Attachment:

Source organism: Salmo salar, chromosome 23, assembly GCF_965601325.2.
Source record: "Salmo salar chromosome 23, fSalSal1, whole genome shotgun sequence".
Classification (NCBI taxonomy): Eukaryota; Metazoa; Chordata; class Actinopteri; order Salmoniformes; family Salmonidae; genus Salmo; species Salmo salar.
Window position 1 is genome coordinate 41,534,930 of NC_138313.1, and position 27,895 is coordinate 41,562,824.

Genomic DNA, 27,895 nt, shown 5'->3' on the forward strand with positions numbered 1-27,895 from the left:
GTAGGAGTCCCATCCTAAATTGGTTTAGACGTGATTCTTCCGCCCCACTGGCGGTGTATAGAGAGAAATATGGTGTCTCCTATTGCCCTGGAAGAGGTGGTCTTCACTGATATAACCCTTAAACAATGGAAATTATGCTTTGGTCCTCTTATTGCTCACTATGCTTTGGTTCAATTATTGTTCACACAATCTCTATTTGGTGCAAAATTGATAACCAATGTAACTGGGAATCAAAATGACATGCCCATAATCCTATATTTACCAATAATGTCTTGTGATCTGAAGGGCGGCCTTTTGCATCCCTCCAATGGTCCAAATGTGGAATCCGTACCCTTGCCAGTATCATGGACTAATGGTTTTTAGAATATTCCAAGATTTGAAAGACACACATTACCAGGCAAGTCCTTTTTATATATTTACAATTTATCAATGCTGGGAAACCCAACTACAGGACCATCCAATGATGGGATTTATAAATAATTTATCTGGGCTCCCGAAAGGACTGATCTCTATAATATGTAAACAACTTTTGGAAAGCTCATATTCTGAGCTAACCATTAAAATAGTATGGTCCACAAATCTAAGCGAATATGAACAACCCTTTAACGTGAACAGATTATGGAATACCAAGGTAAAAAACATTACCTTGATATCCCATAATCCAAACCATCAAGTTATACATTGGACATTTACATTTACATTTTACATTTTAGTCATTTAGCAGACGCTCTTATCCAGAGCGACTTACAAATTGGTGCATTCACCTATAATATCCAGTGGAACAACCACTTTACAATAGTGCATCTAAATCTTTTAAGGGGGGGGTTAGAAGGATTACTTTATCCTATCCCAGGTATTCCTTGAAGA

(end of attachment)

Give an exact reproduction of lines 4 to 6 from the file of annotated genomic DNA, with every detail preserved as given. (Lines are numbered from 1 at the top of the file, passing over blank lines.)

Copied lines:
Window position 1 is genome coordinate 41,534,930 of NC_138313.1, and position 27,895 is coordinate 41,562,824.

Genomic DNA, 27,895 nt, shown 5'->3' on the forward strand with positions numbered 1-27,895 from the left:
GTAGGAGTCCCATCCTAAATTGGTTTAGACGTGATTCTTCCGCCCCACTGGCGGTGTATAGAGAGAAATATGGTGTCTCCTATTGCCCTGGAAGAGGTGGTCTTCACTGATATAACCCTTAAACAATGGAAATTATGCTTTGGTCCTCTTATTGCTCACTATGCTTTGGTTCAATTATTGTTCACACAATCTCTATTTGGTGCAAAATTGATAACCAATGTAACTGGGAATCAAAATGACATGCCCATAATCCTATATTTACCAATAATGTCTTGTGATCTGAAGGGCGGCCTTTTGCATCCCTCCAATGGTCCAAATGTGGAATCCGTACCCTTGCCAGTATCATGGACTAATGGTTTTTAGAATATTCCAAGATTTGAAAGACACACATTACCAGGCAAGTCCTTTTTATATATTTACAATTTATCAATGCTGGGAAACCCAACTACAGGACCATCCAATGATGGGATTTATAAATAATTTATCTGGGCTCCCGAAAGGACTGATCTCTATAATATGTAAACAACTTTTGGAAAGCTCATATTCTGAGCTAACCATTAAAATAGTATGGTCCACAAATCTAAGCGAATATGAACAACCCTTTAACGTGAACAGATTATGGAATACCAAGGTAAAAAACATTACCTTGATATCCCATAATCCAAACCATCAAGTTATACATTGGACATTTACATTTACATTTTACATTTTAGTCATTTAGCAGACGCTCTTATCCAGAGCGACTTACAAATTGGTGCATTCACCTATAATATCCAGTGGAACAACCACTTTACAATAGTGCATCTAAATCTTTTAAGGGGGGGGTTAGAAGGATTACTTTATCCTATCCCAGGTATTCCTTGAAGA